Processor 105 in receiving unit 100 will process its program by executing instructions. In one embodiment, the instruction set of the processor 105 includes a “communication receive” instruction, which in one example is the instruction “chex” which actually stands for ‘channel execute’ and there are no variables. In cases where multiple channels may be sending data, the instruction may include a variable representing the channel to given control over the internal registers. When the processor 105 executes the communications receive instruction the processor 105 relinquishes control over one or more of the registers 104. When the processor 105 relinquishes control over the registers, it signals to the communications interface 107 that the communications interface now has control over the registers. When the communications interface has control over the registers it will have control over at least one of the registers within registers 104. When the communications interface 107 has control over the registers it waits for a communications input from a sending unit 101. When no such input is available, the processor 105 may set itself into a stalled state while waiting for it. Logic associated with the instruction decoder would upon decoding of a comms-receive command, cause the instruction execution process to stop, as well as optionally signalling to the comms-interface that registers are relinquished. When the processor 105 is in a stalled state it ceases instruction fetching and execution and may consume virtually no power if circuitry associated with instruction fetching and execution is not clocked.
When sending unit 101 needs to send data to receiving unit 100, processor 117 communicates via signals 118 with communications interface 116 and the relevant sequence of communications to the receiving unit 100 is initiated. The data for such communications from sending unit 101 to receiving unit 100 is sent via signals 102 and control signals 103 conform to a communications protocol such that data is only sent when ready to be received. When communications interface 107 in receiving unit 100 receives data from the sending unit 101 and when communications interface 107 has control over one or more of the registers 104, the communications interface 107 writes data into one or more registers within registers 104 via signals 108. The signals 108 in the depicted embodiment may be a data connection that provides an internal path for data to be passed between the communication interface 107 and one or more of the internal registers 104. In one embodiment, the internal data path 108 may be a serial or parallel data path formed on the silicon substrate that includes the communications interface 107 and the processor 105 and internal registers 104. In other embodiments, the path 108 may exist between a communication interface 107 and a register 104 that are physically separated, however the path 108 is a direct path as it avoids having to pass through the memory interface 106 to collect data from an external device. In the depicted embodiment, the signal 108 is shown as delivering data from the communication interface 107 to the registers 104. However, in other embodiments, the path may be bi-directional allowing for two-way data communication between the internal registers 104 and the communications interface 107.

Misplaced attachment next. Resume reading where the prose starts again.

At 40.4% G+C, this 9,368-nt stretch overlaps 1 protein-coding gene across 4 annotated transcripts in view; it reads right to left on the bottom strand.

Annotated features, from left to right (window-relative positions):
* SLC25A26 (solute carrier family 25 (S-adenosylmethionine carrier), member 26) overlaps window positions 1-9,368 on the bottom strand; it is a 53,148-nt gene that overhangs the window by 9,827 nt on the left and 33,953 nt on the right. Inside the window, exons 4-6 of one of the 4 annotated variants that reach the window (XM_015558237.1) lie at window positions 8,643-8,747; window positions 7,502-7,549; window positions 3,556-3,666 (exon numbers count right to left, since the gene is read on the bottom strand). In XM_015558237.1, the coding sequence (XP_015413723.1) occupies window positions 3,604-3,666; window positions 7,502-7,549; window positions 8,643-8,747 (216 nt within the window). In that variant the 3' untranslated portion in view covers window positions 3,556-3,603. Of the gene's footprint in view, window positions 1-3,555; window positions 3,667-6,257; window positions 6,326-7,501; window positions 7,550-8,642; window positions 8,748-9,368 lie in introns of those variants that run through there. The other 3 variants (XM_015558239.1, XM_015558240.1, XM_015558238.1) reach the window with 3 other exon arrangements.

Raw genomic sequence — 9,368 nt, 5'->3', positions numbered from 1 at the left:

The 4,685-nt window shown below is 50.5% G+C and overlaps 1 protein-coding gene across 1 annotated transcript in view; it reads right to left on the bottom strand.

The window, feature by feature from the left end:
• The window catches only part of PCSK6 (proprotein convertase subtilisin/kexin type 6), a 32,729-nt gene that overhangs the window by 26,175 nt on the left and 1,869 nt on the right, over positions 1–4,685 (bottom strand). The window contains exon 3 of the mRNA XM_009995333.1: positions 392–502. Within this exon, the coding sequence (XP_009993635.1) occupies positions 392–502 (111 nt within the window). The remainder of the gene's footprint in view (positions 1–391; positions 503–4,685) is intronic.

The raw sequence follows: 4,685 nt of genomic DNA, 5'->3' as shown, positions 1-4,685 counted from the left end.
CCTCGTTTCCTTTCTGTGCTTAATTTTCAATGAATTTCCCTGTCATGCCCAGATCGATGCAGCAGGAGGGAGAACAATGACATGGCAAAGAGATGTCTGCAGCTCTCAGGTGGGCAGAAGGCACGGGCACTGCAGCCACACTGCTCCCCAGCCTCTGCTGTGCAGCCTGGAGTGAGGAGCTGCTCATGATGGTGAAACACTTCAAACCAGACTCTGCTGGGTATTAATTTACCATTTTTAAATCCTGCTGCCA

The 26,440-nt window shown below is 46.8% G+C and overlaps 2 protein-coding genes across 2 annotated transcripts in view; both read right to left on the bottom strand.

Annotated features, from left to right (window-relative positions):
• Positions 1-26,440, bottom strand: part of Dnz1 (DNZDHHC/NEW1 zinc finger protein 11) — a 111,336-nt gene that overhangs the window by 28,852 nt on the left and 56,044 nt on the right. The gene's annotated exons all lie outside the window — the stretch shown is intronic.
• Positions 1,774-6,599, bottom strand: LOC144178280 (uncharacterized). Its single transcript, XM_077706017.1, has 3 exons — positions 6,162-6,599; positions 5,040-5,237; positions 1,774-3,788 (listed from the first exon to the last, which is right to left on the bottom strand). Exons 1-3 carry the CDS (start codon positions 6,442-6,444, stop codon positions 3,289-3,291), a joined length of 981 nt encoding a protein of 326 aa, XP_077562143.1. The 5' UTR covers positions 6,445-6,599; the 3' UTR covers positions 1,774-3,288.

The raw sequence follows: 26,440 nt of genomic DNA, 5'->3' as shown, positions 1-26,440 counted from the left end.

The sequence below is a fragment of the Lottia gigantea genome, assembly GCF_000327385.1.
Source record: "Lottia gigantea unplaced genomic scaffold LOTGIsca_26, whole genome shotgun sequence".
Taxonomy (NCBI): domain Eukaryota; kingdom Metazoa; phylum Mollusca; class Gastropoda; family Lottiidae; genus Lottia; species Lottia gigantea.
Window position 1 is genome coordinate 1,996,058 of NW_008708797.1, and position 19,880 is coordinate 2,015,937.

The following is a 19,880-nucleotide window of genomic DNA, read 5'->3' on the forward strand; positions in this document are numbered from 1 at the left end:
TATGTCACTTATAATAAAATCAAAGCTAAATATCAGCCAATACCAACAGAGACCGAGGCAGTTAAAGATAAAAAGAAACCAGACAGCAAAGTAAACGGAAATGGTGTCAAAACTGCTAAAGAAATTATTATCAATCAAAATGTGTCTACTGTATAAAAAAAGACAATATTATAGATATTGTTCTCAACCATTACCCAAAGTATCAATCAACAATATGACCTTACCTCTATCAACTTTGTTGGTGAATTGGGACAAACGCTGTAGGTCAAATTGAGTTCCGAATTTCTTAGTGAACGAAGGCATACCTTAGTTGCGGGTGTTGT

When communications interface 107 has written the data into one or more of the registers 104 the communications interface 107 may receive further data from the sending unit 101. In each case, data sent from the sending unit 101 may be interpreted by the receiving unit 100 as data and/or a command. Such commands are interpreted by the communications interface 107. To that end, the communication interface 107 may include program logic for decoding the data received from the sending unit to determine whether the data is representative of a command. For example, the communication interface 107 may include program logic to respond to data representative of a command to store into a specific one of register 104, the next byte received from the sending unit 101. When the sending unit 101 completes a sequence of data transfers, the sending unit 101 may send a restart command that may be decoded and processed by the communication interface 107 and/or the communications interface 107 may include program logic such that when a communication is completed and after the action associated with the communicated data is completed (such as the storage of data in registers 104), the communications interface 107 acts as if it had received a restart command. When communications interface 107 acts as if it had received a restart command or receives a restart command, the communications interface relinquishes control of registers 104 and signals to processor 105 via signals 109, that the processor is to resume executing instructions.